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ESMA has published a Discussion Paper ("DP") as part of its preparatory work on the forthcoming Market Abuse Regulation ("MAR").  ESMA has asked for responses by 27 January 2014.  The DP raises 113 specific questions overall, covering the ten sections of MAR on which ESMA is intended to provide input.  It is important that industry should engage at this stage of the process, before more concrete proposals are developed, to help ESMA ensure that the standards being developed are practically workable, achieving MAR's aims without inhibiting legitimate business, or relations between listed companies and their investors.     

ESMA intends to consider feedback from this consultation in Q1 2014 and incorporate the results into a full consultation on ESMA's draft regulatory technical standards (RTS) and Technical Advice to the Commission, probably in spring 2014.   Timing for the full consultation depends on the publication of the final version of MAR (the DP is based on the version of the MAR Level 1 text agreed on 25 June 2013 - see also the position of the European Parliament adopted at first reading on 10 September 2013). 

The DP covers the following areas:

1. Buyback programmes and stabilisation: Article 3 of MAR

  • Buy-back programmes
    • General conditions that buy-backs must meet
    • Disclosure and reporting obligations
      • Channels of public disclosure
      • Content of public disclosure
      • Deadline for public disclosure
      • Disclosure towards competent authorities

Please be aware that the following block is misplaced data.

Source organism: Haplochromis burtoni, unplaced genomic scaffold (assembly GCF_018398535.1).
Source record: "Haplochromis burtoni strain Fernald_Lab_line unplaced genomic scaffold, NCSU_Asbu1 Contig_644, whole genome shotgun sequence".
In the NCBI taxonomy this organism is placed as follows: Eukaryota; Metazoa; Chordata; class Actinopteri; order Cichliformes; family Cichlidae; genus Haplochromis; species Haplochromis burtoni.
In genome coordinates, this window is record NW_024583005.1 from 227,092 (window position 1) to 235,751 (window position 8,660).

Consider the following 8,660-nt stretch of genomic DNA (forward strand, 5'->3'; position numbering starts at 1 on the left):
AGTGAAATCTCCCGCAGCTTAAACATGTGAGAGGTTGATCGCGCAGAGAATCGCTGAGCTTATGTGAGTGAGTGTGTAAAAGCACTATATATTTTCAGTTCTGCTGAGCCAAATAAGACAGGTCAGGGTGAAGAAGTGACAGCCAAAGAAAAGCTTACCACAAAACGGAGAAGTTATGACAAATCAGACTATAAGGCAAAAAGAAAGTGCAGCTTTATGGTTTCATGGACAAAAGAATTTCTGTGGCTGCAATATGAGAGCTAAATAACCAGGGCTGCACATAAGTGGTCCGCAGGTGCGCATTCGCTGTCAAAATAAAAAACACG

• Conditions for trading
      • Price and time limitations
        • Multi-listings
        • Auctions
      • Volume limitations
    • Restrictions to trading
  • Stabilisation measures
    • Restrictions regarding the time of stabilization measures (stabilization period)
      • Shares and securities equivalent to shares
      • Bonds and other forms of securitised debts (not convertible or exchangeable into shares or into other securities equivalent to shares)
      • Securitised debt convertible or exchangeable into shares or into other securities equivalent to shares
    • Disclosure and reporting obligations
      • Transparency conditions for offers under the scope of the Prospectus Directive
      • Transparency conditions for offers not under the scope of the Prospectus Directive
        • Details which have to be disclosed
        • Responsible person for disclosure
      • Issues with respect to recording and reporting conditions
    • Price conditions
    • “Ancillary stabilisation”
    • Sell side trading during stabilisation periods and “refreshing the green shoe”.
    • “Block-trades”

2. Market soundings: Article 7c of MAR

  • General
    • Link to issuer
    • ‘Block trades’
  • Proposed standards prior to conducting a market sounding
    • Determining what information to disclose
    • Characterising the information to be disclosed
    • Information and issuer’s agreement in case of market soundings conducted on its behalf
    • Determining which investors to question
  • Timing of market soundings
  • Obtaining buy side’s agreement
    • The buy side’s wish (not) to be wall-crossed - possible options
      • simply seeking buy-side consent/record consent or refusal
      • also requiring disclosing participant to list of clients who have indicated they never want to be wall-crossed and not contact them
      • also requiring disclosing market participant to maintain up-to date record of buy-side general wishes (requires systematic questioning)
  • Record keeping requirements imposed on the disclosing market participant
    • General record of compliance with all processes/procedures required by RTS
    • Scripts
      • Non-wall-crossed sounding scripts
      • Wall-crossed sounding scripts
    • Sounding lists
    • Point of contact at the buy-side firm, if any
    • Recorded lines
    • Written confirmations ex-post